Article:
Venezuelan migrants walk before snowcapped mountains in the outskirts of Pisiga, Bolivia, on their way to Colchane, Chile

Peru/Chile: Authorities must end militarization of borders in response to arrival of people in need of protection

In light of the action taken by the governments of Chile and Peru to militarize their borders, and the state of emergency declared yesterday by President Boluarte’s government in Peru in response to the arrival of migrants, largely from Venezuela and Haiti, Amnesty International wishes to remind both governments that this is a crisis of people in need of international protection, people who require a comprehensive plan of assistance that places human rights at the heart of both governments’ responses.

“By militarizing their borders and closing the door to thousands of people fleeing massive human rights violations in their home countries, including children, the Boric and Boluarte administrations are needlessly exacerbating the situation and creating a humanitarian crisis with increased risk to the lives and safety of these people,” said Erika Guevara-Rosas, Americas director at Amnesty International.

Since the start of February 2023, the Chilean government has deployed troops along its borders with Bolivia and Peru in order to prevent the arrival of undocumented people, mostly Venezuelans, into the country. The closure of the border has led to high tensions in recent weeks. On Wednesday 26 April, the Peruvian government declared a state of emergency in seven border departments and ordered the deployment of its armed forces. These measures have been adopted against a backdrop of increasing stigmatization and xenophobia, and legislative debates that seek to criminalize irregular migration.

It is estimated that at least 300 people, including families with children and teenagers, pregnant women and the chronically sick, are stranded on the border between Peru and Chile in a critical humanitarian situation without food, water, shelter or health care in a desert known for its extreme conditions. Most of these people are from Venezuela but the presence of Haitians and other nationalities has also been reported.

When states resort to unilateral measures contrary to international human rights law, they set off a domino effect.

Erika Guevara-Rosas, Americas Director, Amnesty International

Amnesty International is deeply concerned at the absolute uncertainty in which these people find themselves as a result of cruel and dehumanizing policies implemented in violation of international standards and laws in Peru and Chile for the protection of people in need of international protection.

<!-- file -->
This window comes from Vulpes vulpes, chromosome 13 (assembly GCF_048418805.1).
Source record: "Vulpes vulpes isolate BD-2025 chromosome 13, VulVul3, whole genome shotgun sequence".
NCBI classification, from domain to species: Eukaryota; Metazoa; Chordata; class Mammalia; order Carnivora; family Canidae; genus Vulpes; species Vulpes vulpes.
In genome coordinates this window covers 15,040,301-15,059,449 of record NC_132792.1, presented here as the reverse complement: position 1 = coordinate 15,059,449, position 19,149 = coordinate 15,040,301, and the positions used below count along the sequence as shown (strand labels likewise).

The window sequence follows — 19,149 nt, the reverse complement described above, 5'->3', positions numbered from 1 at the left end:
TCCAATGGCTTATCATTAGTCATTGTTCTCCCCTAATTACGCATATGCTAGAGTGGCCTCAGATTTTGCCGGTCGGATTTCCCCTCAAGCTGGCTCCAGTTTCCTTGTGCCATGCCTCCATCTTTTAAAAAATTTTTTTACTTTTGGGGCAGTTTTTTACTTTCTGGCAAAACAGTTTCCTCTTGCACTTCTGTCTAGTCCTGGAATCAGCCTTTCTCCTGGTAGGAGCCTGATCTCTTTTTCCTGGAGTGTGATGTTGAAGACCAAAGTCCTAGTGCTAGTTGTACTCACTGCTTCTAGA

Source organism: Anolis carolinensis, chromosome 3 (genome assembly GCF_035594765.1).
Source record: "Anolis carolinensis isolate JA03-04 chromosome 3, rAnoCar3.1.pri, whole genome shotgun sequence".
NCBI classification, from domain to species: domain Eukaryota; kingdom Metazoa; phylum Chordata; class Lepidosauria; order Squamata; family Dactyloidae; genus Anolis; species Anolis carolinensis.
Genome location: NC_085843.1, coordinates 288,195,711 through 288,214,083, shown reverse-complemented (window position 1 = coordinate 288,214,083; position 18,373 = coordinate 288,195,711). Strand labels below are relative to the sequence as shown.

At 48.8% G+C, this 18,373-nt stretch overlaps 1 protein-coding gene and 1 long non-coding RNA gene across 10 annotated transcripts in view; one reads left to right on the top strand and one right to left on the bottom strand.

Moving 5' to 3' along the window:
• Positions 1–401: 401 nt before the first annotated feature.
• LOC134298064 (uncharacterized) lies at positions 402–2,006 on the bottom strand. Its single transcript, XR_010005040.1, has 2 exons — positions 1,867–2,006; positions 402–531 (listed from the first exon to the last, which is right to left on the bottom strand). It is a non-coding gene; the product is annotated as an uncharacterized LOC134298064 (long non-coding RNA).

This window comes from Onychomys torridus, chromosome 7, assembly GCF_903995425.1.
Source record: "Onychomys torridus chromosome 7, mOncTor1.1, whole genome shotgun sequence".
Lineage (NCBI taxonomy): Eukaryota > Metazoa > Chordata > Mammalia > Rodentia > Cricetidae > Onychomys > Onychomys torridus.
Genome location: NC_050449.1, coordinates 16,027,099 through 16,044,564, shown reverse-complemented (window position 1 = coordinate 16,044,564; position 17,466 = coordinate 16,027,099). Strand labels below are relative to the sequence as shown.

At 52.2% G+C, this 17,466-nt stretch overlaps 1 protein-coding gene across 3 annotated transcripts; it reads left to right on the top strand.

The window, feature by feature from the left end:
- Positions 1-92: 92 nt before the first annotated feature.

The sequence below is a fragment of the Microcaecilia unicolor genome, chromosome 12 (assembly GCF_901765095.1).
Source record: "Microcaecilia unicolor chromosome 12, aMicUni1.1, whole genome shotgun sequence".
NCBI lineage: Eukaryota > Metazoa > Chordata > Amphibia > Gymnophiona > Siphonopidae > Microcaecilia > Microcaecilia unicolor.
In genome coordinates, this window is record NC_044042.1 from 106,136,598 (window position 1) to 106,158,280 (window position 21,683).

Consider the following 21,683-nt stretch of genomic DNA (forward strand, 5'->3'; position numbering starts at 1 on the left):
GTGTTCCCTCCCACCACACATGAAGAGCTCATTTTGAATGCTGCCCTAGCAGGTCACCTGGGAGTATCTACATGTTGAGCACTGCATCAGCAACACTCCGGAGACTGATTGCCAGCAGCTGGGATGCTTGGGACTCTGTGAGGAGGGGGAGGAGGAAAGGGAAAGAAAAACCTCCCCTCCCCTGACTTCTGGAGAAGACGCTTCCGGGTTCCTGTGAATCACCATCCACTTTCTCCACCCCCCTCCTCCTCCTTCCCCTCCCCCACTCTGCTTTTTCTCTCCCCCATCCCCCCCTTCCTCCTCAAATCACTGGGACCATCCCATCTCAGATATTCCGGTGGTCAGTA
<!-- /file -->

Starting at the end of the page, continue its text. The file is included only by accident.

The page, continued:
The organization recalls that Venezuelans are leaving their country as a result of massive human rights violations, repeatedly documented by international mechanisms, and that the governments of Chile and Peru are therefore obliged to provide protection and guarantee the right to seek asylum, in accordance with international treaties ratified by both countries and transposed into their legislation.

Amnesty International has furthermore indicated that Haitians cannot be returned to their country because of the severe humanitarian and human rights crisis ongoing there, which includes widespread violence, political instability, food insecurity and a health system on the verge of collapse. International law prohibits a country from denying entry to persons in need of international protection or forcibly returning them to their country of origin.

“When states resort to unilateral measures contrary to international human rights law, they set off a domino effect. Instead of applying measures that punish those seeking international protection and better living conditions, Chile and Peru should be cooperating to provide a humanitarian and rights-based response to those who are arriving and the communities that are receiving them. Militarizing the borders endangers not only refugees and migrants, but also the people living in those areas,” said Erika Guevara-Rosas.

To address the crisis, it is essential that the Chilean and Peruvian authorities immediately revive and adapt their systems for processing asylum applications. According to information received, no applications have been processed in Peru since 2020. Amnesty International recently documented the fact that the Chilean authorities were implementing practices and policies that are preventing people in need of international protection from accessing refuge in Chile, in violation of their human rights.

According to the R4V platform, more than 7.23 million Venezuelans have had to leave their country in recent years, fleeing crimes against humanity, massive human rights violations and a complex humanitarian crisis. Approximately 1.5 million of them are in Peru, and 444,000 in Chile.